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Is this a valid approach from a statistical standpoint?
 Updated: May 22nd, 2012 (09:00 AM) Views / Replies: 1,682 / 12 Created: May 18th, 2012 (09:40 AM) by TraderTed Attachments: 2

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# Is this a valid approach from a statistical standpoint?

 May 18th, 2012, 09:40 AM #1 (permalink) Elite Member Hamburg + Germany   Futures Experience: Intermediate Platform: Multi Charts, Esignal Favorite Futures: YM   Posts: 17 since Mar 2010 Thanks: 13 given, 14 received Is this a valid approach from a statistical standpoint? Hi everyone, I have a question concerning a trading rule, which I have come across from 2 different Gurus. The one explained it directly the other had it somehow hidden in his rules. Here it is in my words: Letīs assume we have a trading strategy that is basically 80% winning, but the outcome is more or less breakeven. So the 20% loosers eat up all the winners. Now the rule is to stop trading when 3 winners came in a row. Because - they say - after 3 winners in a row the probability of encountering a looser gets too high. Now you either stop trading for the day, or at least till the next looser passed by untaken. Is this a valid approach to skip the low probability loosers, and transform a breakeven strategy to a winning strategy? As far as I understand statistics it is not possible to know, where the winners ( or loosers) come in. But is it possible to have a probabilty of a series of winners in a row? Like 3 or 4 winners in a row, with a basic 80% winning strategy for example??

 May 18th, 2012, 09:40 AM #2 (permalink) Quick Summary Quick Summary Post Quick Summary is created and edited by users like you... Add FAQ's, Links and other Relevant Information by clicking the edit button in the lower right hand corner of this message.

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 Hi everyone, I have a question concerning a trading rule, which I have come across from 2 different Gurus. The one explained it directly the other had it somehow hidden in his rules. Here it is in my words: Letīs assume we have a trading strategy that is basically 80% winning, but the outcome is more or less breakeven. So the 20% loosers eat up all the winners. Now the rule is to stop trading when 3 winners came in a row. Because - they say - after 3 winners in a row the probability of encountering a looser gets too high. Now you either stop trading for the day, or at least till the next looser passed by untaken. Is this a valid approach to skip the low probability loosers, and transform a breakeven strategy to a winning strategy? As far as I understand statistics it is not possible to know, where the winners ( or loosers) come in. But is it possible to have a probabilty of a series of winners in a row? Like 3 or 4 winners in a row, with a basic 80% winning strategy for example??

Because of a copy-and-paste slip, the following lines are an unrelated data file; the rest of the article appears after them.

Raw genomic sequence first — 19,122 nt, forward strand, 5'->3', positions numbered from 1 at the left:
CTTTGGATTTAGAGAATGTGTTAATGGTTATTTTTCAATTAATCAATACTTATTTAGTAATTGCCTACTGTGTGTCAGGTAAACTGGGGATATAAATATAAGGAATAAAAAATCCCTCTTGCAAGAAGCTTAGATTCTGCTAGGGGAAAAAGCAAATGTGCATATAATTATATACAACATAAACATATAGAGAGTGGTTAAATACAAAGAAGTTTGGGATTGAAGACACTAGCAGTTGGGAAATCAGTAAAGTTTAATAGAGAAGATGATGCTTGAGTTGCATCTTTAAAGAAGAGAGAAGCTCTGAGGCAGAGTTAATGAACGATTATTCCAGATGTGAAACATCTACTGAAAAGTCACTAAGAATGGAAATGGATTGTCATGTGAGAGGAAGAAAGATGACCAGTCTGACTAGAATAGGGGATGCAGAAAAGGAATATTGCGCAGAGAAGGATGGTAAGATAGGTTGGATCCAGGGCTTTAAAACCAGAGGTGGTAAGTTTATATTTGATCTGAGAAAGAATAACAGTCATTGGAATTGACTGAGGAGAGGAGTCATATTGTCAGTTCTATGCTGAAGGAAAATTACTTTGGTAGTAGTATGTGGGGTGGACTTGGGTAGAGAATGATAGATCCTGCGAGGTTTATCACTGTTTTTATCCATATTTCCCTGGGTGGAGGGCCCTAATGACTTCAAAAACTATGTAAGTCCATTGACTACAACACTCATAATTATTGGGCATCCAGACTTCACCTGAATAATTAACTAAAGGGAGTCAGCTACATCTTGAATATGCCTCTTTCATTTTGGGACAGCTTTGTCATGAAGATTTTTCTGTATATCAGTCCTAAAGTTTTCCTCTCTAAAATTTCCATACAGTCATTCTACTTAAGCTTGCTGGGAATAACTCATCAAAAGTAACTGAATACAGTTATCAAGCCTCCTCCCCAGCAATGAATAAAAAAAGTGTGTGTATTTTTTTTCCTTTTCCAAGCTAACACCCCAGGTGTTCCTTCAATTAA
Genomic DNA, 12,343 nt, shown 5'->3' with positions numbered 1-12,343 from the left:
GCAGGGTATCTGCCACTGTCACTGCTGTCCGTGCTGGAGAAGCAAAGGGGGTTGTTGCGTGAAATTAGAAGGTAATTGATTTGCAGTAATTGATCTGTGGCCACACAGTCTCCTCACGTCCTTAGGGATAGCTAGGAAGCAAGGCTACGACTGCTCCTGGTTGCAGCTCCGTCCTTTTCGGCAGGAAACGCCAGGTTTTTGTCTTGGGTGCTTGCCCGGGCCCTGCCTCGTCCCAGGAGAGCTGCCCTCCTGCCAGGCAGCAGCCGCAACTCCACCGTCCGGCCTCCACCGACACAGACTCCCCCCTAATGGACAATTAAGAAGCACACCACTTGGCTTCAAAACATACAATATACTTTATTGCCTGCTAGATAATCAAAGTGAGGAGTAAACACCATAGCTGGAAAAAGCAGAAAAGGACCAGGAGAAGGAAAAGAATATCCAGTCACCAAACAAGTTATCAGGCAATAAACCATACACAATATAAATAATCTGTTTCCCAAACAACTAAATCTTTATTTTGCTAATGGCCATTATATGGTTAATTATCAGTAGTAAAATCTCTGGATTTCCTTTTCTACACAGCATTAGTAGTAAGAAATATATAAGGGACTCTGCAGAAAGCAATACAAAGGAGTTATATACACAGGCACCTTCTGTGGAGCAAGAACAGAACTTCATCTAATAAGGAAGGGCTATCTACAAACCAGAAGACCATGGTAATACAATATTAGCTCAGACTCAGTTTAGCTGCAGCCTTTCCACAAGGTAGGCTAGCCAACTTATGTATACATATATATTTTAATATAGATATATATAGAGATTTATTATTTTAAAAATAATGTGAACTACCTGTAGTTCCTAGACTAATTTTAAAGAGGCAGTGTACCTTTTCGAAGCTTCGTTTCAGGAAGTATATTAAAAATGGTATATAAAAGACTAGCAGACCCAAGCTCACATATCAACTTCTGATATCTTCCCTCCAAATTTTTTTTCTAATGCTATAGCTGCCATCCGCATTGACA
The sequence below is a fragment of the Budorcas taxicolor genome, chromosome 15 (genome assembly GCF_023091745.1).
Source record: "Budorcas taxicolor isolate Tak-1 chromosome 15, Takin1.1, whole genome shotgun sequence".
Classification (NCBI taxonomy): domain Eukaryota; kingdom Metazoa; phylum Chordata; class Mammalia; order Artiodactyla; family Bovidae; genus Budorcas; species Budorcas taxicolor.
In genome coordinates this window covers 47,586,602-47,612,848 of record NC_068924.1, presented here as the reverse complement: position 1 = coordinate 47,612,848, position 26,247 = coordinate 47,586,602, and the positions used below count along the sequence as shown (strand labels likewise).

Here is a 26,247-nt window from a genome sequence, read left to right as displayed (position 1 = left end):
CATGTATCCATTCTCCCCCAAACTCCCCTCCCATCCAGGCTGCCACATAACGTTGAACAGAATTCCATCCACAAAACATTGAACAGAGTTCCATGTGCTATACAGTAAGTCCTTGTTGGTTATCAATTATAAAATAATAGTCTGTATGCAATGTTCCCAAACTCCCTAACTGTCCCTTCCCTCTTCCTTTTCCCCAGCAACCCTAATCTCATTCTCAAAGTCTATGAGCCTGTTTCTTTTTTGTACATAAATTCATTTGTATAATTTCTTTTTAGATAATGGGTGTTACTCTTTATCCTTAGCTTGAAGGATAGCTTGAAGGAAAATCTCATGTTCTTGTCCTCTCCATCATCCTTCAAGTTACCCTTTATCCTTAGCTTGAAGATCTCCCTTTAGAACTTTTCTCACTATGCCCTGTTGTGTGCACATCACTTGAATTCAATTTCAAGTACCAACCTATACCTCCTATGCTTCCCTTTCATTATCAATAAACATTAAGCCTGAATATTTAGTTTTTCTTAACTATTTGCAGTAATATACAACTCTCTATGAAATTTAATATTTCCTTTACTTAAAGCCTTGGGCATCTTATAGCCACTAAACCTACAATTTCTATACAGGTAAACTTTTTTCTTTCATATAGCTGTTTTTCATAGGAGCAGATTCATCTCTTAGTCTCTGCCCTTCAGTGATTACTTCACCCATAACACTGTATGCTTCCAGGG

You have to keep stats on everything and see how things are affected. But from my experience using a method like that does not work. Probabilities are extremely important but there is just no way to determine whether next trade will be a winner or loser based on previous 3 trades. On a surface level when I look at my stats I think something like that would work but when I put it through extensive testing it does not. It just does not stand the test of time over many trades.

 "The day I became a winning trader was the day it became boring. Daily losses no longer bother me and daily wins no longer excited me. Took years of pain and busting a few accounts before finally got my mind right. I survived the darkness within and now just chillax and let my black box do the work."

Last edited by liquidcci; May 18th, 2012 at 10:06 AM.

 May 18th, 2012, 12:02 PM #4 (permalink) Elite Member Thessaloniki, Greece   Futures Experience: Beginner Platform: QTS Broker/Data: IB Favorite Futures: Equities, NQ   Posts: 165 since May 2012 Thanks: 104 given, 385 received It's not impossible if there is some sort of relationship between the result of sequential trades. Usually this works the other way around though, i.e. several losing trades may indicate a change in market regime into an unfavorable environment for a particular strategy. Not sure what the rationale would be for not trading after several winners. In any case, you'd have to establish such a relationship robustly by analyzing a long sample of trade results.
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Elite Member